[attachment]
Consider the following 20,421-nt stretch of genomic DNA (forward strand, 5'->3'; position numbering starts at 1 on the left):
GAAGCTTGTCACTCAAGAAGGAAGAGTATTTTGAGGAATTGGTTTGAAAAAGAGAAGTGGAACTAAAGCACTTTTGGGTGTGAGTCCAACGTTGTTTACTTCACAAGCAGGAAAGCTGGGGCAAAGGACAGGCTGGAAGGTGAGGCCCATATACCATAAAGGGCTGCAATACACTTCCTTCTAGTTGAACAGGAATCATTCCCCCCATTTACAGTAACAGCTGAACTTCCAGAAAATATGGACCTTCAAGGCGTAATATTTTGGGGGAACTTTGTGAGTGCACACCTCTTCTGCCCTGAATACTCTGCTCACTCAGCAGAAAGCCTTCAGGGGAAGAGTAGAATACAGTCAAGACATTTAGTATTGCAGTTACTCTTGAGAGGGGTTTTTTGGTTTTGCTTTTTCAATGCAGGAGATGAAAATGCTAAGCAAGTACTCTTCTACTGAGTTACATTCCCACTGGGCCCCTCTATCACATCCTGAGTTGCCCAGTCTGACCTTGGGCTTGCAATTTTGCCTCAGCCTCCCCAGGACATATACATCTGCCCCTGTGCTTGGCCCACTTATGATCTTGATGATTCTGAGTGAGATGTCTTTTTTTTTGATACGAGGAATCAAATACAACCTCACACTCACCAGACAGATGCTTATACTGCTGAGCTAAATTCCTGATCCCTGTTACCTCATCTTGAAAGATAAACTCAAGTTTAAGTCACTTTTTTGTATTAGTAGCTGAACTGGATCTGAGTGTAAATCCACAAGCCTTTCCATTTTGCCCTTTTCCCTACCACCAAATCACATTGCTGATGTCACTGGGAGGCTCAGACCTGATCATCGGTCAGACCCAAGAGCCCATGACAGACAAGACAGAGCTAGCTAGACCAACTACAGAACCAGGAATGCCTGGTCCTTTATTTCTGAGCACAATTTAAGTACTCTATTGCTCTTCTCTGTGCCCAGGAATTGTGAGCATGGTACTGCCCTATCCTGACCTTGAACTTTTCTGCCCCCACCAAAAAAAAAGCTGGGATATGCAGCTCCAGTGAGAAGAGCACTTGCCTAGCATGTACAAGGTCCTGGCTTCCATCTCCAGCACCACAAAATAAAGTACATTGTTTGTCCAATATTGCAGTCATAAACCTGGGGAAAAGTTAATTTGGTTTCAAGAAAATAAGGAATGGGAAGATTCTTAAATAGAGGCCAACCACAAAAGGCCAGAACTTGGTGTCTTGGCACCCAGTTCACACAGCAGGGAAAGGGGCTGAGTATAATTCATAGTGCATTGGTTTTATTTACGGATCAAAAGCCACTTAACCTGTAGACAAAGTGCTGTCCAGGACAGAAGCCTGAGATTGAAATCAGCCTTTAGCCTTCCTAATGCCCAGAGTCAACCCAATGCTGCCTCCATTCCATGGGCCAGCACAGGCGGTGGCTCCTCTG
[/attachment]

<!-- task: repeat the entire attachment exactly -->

Consider the following 20,421-nt stretch of genomic DNA (forward strand, 5'->3'; position numbering starts at 1 on the left):
GAAGCTTGTCACTCAAGAAGGAAGAGTATTTTGAGGAATTGGTTTGAAAAAGAGAAGTGGAACTAAAGCACTTTTGGGTGTGAGTCCAACGTTGTTTACTTCACAAGCAGGAAAGCTGGGGCAAAGGACAGGCTGGAAGGTGAGGCCCATATACCATAAAGGGCTGCAATACACTTCCTTCTAGTTGAACAGGAATCATTCCCCCCATTTACAGTAACAGCTGAACTTCCAGAAAATATGGACCTTCAAGGCGTAATATTTTGGGGGAACTTTGTGAGTGCACACCTCTTCTGCCCTGAATACTCTGCTCACTCAGCAGAAAGCCTTCAGGGGAAGAGTAGAATACAGTCAAGACATTTAGTATTGCAGTTACTCTTGAGAGGGGTTTTTTGGTTTTGCTTTTTCAATGCAGGAGATGAAAATGCTAAGCAAGTACTCTTCTACTGAGTTACATTCCCACTGGGCCCCTCTATCACATCCTGAGTTGCCCAGTCTGACCTTGGGCTTGCAATTTTGCCTCAGCCTCCCCAGGACATATACATCTGCCCCTGTGCTTGGCCCACTTATGATCTTGATGATTCTGAGTGAGATGTCTTTTTTTTTGATACGAGGAATCAAATACAACCTCACACTCACCAGACAGATGCTTATACTGCTGAGCTAAATTCCTGATCCCTGTTACCTCATCTTGAAAGATAAACTCAAGTTTAAGTCACTTTTTTGTATTAGTAGCTGAACTGGATCTGAGTGTAAATCCACAAGCCTTTCCATTTTGCCCTTTTCCCTACCACCAAATCACATTGCTGATGTCACTGGGAGGCTCAGACCTGATCATCGGTCAGACCCAAGAGCCCATGACAGACAAGACAGAGCTAGCTAGACCAACTACAGAACCAGGAATGCCTGGTCCTTTATTTCTGAGCACAATTTAAGTACTCTATTGCTCTTCTCTGTGCCCAGGAATTGTGAGCATGGTACTGCCCTATCCTGACCTTGAACTTTTCTGCCCCCACCAAAAAAAAAGCTGGGATATGCAGCTCCAGTGAGAAGAGCACTTGCCTAGCATGTACAAGGTCCTGGCTTCCATCTCCAGCACCACAAAATAAAGTACATTGTTTGTCCAATATTGCAGTCATAAACCTGGGGAAAAGTTAATTTGGTTTCAAGAAAATAAGGAATGGGAAGATTCTTAAATAGAGGCCAACCACAAAAGGCCAGAACTTGGTGTCTTGGCACCCAGTTCACACAGCAGGGAAAGGGGCTGAGTATAATTCATAGTGCATTGGTTTTATTTACGGATCAAAAGCCACTTAACCTGTAGACAAAGTGCTGTCCAGGACAGAAGCCTGAGATTGAAATCAGCCTTTAGCCTTCCTAATGCCCAGAGTCAACCCAATGCTGCCTCCATTCCATGGGCCAGCACAGGCGGTGGCTCCTCTG